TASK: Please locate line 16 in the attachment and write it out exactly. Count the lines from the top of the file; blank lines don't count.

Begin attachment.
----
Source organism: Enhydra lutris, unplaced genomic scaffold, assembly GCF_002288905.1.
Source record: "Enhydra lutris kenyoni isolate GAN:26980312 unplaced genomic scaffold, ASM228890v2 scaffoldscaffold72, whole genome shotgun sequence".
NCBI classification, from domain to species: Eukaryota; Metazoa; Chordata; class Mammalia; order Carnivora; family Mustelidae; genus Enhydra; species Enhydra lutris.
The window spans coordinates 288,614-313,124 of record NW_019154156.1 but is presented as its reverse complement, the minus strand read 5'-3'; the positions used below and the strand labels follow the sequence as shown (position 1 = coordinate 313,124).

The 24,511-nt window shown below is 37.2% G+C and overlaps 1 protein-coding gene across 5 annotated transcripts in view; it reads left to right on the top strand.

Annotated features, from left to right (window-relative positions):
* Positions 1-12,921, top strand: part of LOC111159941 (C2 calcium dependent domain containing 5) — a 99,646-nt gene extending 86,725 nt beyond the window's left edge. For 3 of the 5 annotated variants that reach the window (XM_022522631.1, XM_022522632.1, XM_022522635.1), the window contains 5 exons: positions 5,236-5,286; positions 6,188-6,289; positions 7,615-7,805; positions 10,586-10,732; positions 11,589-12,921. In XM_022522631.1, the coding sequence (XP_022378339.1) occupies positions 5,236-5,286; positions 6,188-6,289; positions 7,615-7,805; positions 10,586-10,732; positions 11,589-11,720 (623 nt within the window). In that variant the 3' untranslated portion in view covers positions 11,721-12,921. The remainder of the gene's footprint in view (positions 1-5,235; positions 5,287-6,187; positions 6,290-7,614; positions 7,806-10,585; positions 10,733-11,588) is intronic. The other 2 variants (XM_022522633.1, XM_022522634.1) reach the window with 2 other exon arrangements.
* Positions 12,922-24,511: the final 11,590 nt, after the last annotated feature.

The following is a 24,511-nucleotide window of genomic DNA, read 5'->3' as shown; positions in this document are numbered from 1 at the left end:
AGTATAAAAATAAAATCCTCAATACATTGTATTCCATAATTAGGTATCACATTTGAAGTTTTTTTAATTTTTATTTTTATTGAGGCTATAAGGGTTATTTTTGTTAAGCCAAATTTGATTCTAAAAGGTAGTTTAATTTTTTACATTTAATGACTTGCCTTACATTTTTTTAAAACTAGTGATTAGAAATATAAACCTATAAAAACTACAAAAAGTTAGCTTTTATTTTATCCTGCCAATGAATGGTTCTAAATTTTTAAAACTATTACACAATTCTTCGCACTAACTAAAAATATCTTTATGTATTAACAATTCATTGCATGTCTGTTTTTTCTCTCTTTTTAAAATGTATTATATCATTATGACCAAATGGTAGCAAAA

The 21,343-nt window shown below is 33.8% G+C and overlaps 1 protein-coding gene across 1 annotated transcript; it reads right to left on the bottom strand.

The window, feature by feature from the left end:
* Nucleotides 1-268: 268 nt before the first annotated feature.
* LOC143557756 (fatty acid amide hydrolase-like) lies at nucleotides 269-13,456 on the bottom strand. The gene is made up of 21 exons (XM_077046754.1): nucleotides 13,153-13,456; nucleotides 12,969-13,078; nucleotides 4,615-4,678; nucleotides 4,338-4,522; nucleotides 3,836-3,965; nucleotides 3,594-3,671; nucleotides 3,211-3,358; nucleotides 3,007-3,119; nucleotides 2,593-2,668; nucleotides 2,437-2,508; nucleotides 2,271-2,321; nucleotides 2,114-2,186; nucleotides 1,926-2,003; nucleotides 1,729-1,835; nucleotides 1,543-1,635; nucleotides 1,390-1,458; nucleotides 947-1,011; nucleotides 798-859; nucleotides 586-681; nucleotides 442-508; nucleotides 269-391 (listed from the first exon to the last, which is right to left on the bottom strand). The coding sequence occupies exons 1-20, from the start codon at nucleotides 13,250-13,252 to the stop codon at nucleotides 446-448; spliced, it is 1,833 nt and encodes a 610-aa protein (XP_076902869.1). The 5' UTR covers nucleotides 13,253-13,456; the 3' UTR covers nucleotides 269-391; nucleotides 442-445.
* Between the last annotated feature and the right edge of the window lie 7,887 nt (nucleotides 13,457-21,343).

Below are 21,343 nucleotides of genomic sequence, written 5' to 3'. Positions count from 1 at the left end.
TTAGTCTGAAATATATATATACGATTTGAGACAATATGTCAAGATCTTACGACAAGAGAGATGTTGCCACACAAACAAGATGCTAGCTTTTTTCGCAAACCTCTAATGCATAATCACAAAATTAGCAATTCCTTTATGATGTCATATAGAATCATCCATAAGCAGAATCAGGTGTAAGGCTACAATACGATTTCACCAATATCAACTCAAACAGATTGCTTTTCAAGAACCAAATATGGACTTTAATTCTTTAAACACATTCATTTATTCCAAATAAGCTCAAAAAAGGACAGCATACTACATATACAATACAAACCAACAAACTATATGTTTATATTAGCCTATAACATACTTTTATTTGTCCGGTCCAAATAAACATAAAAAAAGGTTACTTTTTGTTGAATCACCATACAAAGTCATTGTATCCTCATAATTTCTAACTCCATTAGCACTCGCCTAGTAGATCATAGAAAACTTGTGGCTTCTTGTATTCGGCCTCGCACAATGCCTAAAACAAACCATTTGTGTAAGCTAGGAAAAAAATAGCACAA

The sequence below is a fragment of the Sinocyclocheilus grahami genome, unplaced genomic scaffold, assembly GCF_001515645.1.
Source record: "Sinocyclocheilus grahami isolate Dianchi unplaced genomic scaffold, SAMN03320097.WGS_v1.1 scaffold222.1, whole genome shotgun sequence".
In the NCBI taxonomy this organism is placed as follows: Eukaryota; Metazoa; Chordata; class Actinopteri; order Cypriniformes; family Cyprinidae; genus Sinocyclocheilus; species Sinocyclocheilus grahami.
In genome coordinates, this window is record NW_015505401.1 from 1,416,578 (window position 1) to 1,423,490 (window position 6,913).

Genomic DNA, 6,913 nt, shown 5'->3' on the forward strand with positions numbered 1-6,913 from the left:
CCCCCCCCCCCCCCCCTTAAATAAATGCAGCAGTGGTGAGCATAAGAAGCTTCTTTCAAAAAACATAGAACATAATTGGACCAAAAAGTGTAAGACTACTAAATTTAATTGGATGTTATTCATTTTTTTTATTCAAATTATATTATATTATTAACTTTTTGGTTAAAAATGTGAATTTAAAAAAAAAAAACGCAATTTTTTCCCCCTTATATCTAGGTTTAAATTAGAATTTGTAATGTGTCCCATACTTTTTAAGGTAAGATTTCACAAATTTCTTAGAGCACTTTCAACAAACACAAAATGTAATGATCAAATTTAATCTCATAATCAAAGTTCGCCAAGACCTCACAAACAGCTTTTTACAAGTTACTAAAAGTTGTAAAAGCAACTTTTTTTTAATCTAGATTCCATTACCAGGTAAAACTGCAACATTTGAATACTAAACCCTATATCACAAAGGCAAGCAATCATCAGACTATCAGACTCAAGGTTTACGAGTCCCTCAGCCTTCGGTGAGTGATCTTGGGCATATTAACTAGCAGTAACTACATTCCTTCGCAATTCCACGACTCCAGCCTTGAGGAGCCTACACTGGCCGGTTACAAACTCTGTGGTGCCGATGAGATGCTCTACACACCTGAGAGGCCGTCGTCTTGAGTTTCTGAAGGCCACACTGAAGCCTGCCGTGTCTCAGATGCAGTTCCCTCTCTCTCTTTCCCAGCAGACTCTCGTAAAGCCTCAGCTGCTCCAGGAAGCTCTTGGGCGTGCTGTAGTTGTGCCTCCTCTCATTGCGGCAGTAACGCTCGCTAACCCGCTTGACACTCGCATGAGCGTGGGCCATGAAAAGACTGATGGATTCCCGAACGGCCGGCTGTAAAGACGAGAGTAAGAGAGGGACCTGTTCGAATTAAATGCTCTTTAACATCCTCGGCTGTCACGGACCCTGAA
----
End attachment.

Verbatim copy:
Below are 21,343 nucleotides of genomic sequence, written 5' to 3'. Positions count from 1 at the left end.